So then the sun started to warm up and I can feel my extremities come back to life. It felt good until I felt a sharp pain on the side of my leg, my IT band was starting to flare up and we were not even half way there. I got really scared, I could not pedal without pain and I felt absolutely horrible. We reached the second rest stop at mile 86 or so and I tried to stretch a little and took some ibuprofen and we were in our way. The funny thing about all of this that I remember me riding, but I truly don’t remember what was going through my head at that moment. I just remember I was in pain and it was a miserable time. We left the second rest stop and after a while the pain subsided (Thank God for Ibuprofen) and I felt strong again. I kept eating my newly discovered home made energy bars. They were good and filling and obviously were working. Janet had to remind me to eat as I tend to forget that…

One of the aid stations....

This is new to me... I never park my bike like that... ;)

The rest of the ride just got better and better. I think that the first century was harder than the second century. Once I passed the 120 mile mark which has been my longest ride ever, it was uncharted territory from there. But I felt stronger as the day went on… It was great.. We stopped for lunch and all they had was Subway sandwiches all with meat, I asked for vegetarian and of course they didn’t have any. I am glad I brought my own food including a can of goods which I almost forgot at the rest station. Thankfully Janet casually reminded me “are these your nuts?” A guy looked at us and started to laugh, he said “if you had that on video that would had been a great funny one”. We talked about that incident throughout the rest of the ride.
Are these your nuts?

No bad incidents to report, Thank God… except Janet got a Flat tire. She got a flat coming down on a very steep downhill.. She managed to get to the bottom of the hill. We changed her tire, took a well deserved break and we were in our way once again. I think, for me, this particular forced break was a blessing. Yes, we were coming out of a downhill, but I was really tired by now. We rode through some really nice areas including Morro Bay, along the beach in Pismo Beach, and by San Luis Obispo. All sights in this entire ride were freaking awesome, I was thinking that it was really a great day for a ride.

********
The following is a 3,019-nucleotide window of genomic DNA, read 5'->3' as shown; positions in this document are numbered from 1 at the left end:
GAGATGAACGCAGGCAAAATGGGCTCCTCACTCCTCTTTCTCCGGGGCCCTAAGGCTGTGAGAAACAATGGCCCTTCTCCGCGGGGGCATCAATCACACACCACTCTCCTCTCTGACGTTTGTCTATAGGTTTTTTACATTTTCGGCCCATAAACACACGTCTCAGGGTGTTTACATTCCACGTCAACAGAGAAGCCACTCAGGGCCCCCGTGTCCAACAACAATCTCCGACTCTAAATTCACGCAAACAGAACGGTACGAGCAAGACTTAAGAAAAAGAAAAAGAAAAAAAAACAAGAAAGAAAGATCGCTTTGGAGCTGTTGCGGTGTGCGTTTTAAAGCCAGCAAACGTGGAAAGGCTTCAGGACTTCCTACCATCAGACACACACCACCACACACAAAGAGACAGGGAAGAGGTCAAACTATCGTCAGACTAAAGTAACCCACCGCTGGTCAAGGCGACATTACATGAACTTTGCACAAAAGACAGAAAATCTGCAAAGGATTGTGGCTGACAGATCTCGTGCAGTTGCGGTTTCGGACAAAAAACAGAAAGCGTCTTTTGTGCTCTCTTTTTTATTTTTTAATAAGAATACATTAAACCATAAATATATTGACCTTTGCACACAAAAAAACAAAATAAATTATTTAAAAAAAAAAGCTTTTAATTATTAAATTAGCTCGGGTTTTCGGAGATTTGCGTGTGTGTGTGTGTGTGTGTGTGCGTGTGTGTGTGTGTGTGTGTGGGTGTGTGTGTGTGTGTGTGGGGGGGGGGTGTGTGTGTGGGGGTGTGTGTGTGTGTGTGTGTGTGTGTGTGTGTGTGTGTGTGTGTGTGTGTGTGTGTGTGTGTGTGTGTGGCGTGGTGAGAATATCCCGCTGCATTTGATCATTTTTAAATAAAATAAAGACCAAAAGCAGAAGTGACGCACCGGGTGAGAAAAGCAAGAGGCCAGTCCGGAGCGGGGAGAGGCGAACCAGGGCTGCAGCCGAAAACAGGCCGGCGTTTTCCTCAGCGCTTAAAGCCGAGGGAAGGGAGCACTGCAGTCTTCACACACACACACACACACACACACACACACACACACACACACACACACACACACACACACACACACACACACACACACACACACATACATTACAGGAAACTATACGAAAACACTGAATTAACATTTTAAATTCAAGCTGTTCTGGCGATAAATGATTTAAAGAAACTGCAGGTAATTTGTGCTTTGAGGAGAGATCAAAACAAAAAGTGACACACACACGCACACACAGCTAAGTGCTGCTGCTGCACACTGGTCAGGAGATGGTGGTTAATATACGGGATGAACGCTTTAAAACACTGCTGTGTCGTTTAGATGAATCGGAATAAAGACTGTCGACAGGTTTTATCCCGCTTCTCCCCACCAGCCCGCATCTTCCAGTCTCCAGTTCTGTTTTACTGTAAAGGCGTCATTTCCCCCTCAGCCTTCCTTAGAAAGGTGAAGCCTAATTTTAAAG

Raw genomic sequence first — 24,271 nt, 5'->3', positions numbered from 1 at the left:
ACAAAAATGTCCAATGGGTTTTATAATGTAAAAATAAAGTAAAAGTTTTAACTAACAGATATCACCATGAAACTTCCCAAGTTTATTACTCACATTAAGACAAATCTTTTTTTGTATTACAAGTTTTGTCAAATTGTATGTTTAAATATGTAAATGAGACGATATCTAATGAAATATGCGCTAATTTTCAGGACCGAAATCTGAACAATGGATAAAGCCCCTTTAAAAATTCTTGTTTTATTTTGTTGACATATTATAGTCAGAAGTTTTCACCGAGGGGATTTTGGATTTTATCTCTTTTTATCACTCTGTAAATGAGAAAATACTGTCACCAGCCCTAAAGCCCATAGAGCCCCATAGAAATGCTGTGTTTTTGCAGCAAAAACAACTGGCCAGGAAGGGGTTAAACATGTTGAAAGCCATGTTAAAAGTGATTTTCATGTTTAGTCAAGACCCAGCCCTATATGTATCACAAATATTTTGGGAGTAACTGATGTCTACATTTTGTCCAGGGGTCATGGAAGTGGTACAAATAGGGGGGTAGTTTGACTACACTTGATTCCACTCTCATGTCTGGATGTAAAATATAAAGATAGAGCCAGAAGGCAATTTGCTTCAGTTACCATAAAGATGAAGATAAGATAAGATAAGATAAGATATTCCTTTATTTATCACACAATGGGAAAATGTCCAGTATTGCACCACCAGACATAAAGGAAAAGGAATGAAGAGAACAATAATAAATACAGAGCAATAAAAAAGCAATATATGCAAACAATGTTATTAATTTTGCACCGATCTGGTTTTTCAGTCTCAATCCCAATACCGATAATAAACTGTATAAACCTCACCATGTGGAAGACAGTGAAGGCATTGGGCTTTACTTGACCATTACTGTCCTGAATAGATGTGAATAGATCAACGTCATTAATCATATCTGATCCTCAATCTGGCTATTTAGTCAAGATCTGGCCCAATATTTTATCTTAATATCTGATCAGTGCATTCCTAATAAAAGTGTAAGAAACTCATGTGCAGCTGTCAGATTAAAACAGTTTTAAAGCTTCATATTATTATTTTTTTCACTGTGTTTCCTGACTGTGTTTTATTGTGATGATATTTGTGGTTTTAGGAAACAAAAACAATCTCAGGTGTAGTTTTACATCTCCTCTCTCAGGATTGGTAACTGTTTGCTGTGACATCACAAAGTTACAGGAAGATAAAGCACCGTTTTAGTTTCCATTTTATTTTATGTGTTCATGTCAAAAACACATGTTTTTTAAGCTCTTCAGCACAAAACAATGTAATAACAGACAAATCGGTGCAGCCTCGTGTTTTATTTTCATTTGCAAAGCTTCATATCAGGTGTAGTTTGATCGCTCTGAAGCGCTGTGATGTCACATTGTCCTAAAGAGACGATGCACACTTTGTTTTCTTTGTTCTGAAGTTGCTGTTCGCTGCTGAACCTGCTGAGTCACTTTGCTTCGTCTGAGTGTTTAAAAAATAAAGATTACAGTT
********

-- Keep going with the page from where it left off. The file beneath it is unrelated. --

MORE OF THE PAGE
Janet chewing something or something.. :)

At mile 176 or so we had our last rest stop. It was here where we changed to our warm clothes once again. I put on my tights, arm warmers and jacket as the temperature was beginning to drop once again. We also got our flashlights ready for the night to come, ate some, and we were in our way for the last effort. Well as soon as we left the aid station we were welcomed to a very steep climb. The Drum Canyon climb, the road was very rough and then it got night and really dark. We managed to leave a few people behind as we were motivated to finish. We saw some people walking their bikes, but after a grueling day with more that 170 miles on the saddle there is no shame on that. The road was very rough and after we reached the summit we had to go down which was a challenge as it was steep, dark and the asphalt very rough. We managed to get down in one piece, and then it was just a few more miles to the finish line. Those were happy moments, we kept thinking.. WE DID IT.. Wow… I was happy and the best thing of all is that we finished in one piece, within the time limit and we finished strong.
Happy kids the day after.. :) We did it... Woohoo!!

I keep thinking.. Man I am such a lucky man. I am healthy, I got amazing friends including some as crazy as I am that will actually do this with me, and I feel blessed.


Elham said...

as cool as ever!

Anonymous said...

What an inspiration! If you ever feel like doing a challenge in Europe have a look at our site: